OU Health ceasing some gender care after funds threatened
OKLAHOMA CITY (AP) — The University of Oklahoma Medical Center confirmed Wednesday it is planning to stop offering some gender-affirming medical treatments after state lawmakers threatened to withhold millions of dollars in federal funding earmarked for the University Hospitals Authority.
The Republican-controlled Legislature, which returned for a special session on Wednesday to appropriate $1.87 in federal American Rescue Plan Act funds, has already targeted transgender young people with new laws that restrict their ability to play sports or use school bathrooms consistent with their gender identity.
Transgender medical treatment for children and teens is increasingly under attack in many Republican-led states, labeled child abuse and subject to criminalizing bans. But it has been available in the United States for more than a decade and is endorsed by major medical associations.
“The OU Health Senior Leadership team is proactively planning the ceasing of certain gender medicine services across our facilities and that plan is already under development,” OU Health said in a statement.
A spokeswoman for OU Health declined to say which specific services they would no longer offer.
Oklahoma Children’s Hospital at OU Health currently offers medical services related to gender identity for those up to age 24, including puberty blockers, gender-affirming hormone therapy and help finding surgeons who perform gender-affirming surgeries, according to its website.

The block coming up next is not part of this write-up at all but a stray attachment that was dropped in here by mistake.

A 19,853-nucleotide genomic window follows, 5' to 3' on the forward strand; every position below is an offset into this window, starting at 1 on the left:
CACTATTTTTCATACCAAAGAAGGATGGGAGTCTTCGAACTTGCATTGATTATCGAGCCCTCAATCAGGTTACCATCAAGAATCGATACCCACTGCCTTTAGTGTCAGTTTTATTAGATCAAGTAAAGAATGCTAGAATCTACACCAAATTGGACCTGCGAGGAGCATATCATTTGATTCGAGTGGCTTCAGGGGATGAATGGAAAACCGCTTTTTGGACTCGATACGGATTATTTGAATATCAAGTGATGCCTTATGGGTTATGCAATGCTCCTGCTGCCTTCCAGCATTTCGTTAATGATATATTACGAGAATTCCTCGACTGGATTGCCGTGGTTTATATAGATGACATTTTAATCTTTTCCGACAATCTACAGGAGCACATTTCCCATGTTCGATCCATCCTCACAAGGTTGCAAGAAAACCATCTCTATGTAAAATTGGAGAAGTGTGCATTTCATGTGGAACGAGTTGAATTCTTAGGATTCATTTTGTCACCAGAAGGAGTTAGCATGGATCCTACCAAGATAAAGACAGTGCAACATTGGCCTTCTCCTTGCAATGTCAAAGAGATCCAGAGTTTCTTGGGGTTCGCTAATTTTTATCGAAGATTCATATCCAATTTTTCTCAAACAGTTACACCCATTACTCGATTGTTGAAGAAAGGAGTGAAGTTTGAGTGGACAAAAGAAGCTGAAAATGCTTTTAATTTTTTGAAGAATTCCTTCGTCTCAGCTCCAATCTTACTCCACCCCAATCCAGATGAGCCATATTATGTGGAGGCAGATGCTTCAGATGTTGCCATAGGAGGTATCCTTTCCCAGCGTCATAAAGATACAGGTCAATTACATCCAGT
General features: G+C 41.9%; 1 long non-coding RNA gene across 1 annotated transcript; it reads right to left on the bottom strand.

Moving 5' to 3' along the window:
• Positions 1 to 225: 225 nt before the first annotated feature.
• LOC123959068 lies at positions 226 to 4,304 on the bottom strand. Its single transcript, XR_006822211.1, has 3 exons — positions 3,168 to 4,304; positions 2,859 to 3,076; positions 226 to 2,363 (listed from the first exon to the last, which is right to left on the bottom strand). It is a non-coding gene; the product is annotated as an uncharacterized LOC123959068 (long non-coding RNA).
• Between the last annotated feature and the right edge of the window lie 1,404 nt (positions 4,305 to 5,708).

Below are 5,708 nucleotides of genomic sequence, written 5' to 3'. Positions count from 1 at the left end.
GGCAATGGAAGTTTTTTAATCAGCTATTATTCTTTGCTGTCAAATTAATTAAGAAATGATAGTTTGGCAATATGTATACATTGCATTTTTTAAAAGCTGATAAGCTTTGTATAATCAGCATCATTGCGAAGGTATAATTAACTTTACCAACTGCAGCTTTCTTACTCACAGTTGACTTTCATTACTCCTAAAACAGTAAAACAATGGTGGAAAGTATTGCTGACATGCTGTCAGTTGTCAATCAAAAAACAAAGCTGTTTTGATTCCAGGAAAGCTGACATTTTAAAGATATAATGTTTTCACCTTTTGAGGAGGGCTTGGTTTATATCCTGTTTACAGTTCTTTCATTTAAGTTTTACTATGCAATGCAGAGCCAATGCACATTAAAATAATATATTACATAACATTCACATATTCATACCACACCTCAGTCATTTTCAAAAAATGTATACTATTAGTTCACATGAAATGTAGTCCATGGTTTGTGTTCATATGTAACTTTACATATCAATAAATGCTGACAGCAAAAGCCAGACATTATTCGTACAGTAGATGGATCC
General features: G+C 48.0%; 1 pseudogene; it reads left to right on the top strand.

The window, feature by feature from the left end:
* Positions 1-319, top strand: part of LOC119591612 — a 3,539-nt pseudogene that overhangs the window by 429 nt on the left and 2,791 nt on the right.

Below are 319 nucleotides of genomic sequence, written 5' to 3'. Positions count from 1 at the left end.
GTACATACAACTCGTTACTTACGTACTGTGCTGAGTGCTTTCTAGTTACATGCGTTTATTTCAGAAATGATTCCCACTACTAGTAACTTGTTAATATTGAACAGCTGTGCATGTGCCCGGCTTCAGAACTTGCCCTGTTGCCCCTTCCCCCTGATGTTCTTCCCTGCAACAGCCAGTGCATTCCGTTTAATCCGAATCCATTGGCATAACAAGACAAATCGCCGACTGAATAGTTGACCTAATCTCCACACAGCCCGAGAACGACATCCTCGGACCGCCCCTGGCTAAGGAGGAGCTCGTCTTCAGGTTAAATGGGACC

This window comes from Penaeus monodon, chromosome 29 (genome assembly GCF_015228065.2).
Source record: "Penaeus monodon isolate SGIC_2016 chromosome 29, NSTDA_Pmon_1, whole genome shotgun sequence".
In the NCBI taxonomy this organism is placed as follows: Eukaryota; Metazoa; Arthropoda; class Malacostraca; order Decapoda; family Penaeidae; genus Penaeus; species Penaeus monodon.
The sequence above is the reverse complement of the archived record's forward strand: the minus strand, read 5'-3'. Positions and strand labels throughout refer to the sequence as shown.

Oklahoma Gov. Kevin Stitt urged state lawmakers returning for the special session to consider eliminating the state’s grocery tax and cutting the state’s income tax rate as a way to provide inflation-related relief to Oklahomans. But those proposals appear to have little support in the state Senate, where leaders say they want to take a more measured approach to cutting taxes or overhauling the state’s tax code and consider the recommendations of a tax policy working group.
“Economists predict this recession is going to be durable and painful,” Senate Appropriations Chairman Roger Thompson said in a statement. “We have lived through years where we’ve had $1.3 billion shortfalls. We don’t want a repeat of those years. Looking at tax cuts holistically and taking a deliberate approach is the best way for us to do tax reform.”
The Legislature is expected to consider appropriating nearly all of Oklahoma’s share of $1.87 billion in American Rescue Plan Act (ARPA) funding for about 60 projects. Among the projects already approved by a joint legislative committee are grants for various water projects, health care, broadband infrastructure, workforce development, rural development and support of nonprofits.
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